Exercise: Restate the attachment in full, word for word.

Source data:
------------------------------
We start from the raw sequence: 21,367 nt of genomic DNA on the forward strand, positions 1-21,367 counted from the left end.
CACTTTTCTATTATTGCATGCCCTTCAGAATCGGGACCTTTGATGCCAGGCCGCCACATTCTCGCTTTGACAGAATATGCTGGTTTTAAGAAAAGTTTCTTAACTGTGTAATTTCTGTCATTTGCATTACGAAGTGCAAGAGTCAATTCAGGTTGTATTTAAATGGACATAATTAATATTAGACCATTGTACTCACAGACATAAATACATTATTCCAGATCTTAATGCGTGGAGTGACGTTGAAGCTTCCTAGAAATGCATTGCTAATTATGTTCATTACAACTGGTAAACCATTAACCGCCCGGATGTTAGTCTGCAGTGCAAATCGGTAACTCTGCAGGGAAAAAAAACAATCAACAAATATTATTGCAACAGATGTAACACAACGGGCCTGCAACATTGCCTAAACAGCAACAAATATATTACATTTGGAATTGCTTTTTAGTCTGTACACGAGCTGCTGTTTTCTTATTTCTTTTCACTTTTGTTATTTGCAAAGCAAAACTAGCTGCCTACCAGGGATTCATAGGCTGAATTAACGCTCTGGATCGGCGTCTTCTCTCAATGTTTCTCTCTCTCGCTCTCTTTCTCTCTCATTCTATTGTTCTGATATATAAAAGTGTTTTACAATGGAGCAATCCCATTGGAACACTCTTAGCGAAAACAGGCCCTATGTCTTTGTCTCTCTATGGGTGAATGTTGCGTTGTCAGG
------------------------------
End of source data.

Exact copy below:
We start from the raw sequence: 21,367 nt of genomic DNA on the forward strand, positions 1-21,367 counted from the left end.
CACTTTTCTATTATTGCATGCCCTTCAGAATCGGGACCTTTGATGCCAGGCCGCCACATTCTCGCTTTGACAGAATATGCTGGTTTTAAGAAAAGTTTCTTAACTGTGTAATTTCTGTCATTTGCATTACGAAGTGCAAGAGTCAATTCAGGTTGTATTTAAATGGACATAATTAATATTAGACCATTGTACTCACAGACATAAATACATTATTCCAGATCTTAATGCGTGGAGTGACGTTGAAGCTTCCTAGAAATGCATTGCTAATTATGTTCATTACAACTGGTAAACCATTAACCGCCCGGATGTTAGTCTGCAGTGCAAATCGGTAACTCTGCAGGGAAAAAAAACAATCAACAAATATTATTGCAACAGATGTAACACAACGGGCCTGCAACATTGCCTAAACAGCAACAAATATATTACATTTGGAATTGCTTTTTAGTCTGTACACGAGCTGCTGTTTTCTTATTTCTTTTCACTTTTGTTATTTGCAAAGCAAAACTAGCTGCCTACCAGGGATTCATAGGCTGAATTAACGCTCTGGATCGGCGTCTTCTCTCAATGTTTCTCTCTCTCGCTCTCTTTCTCTCTCATTCTATTGTTCTGATATATAAAAGTGTTTTACAATGGAGCAATCCCATTGGAACACTCTTAGCGAAAACAGGCCCTATGTCTTTGTCTCTCTATGGGTGAATGTTGCGTTGTCAGG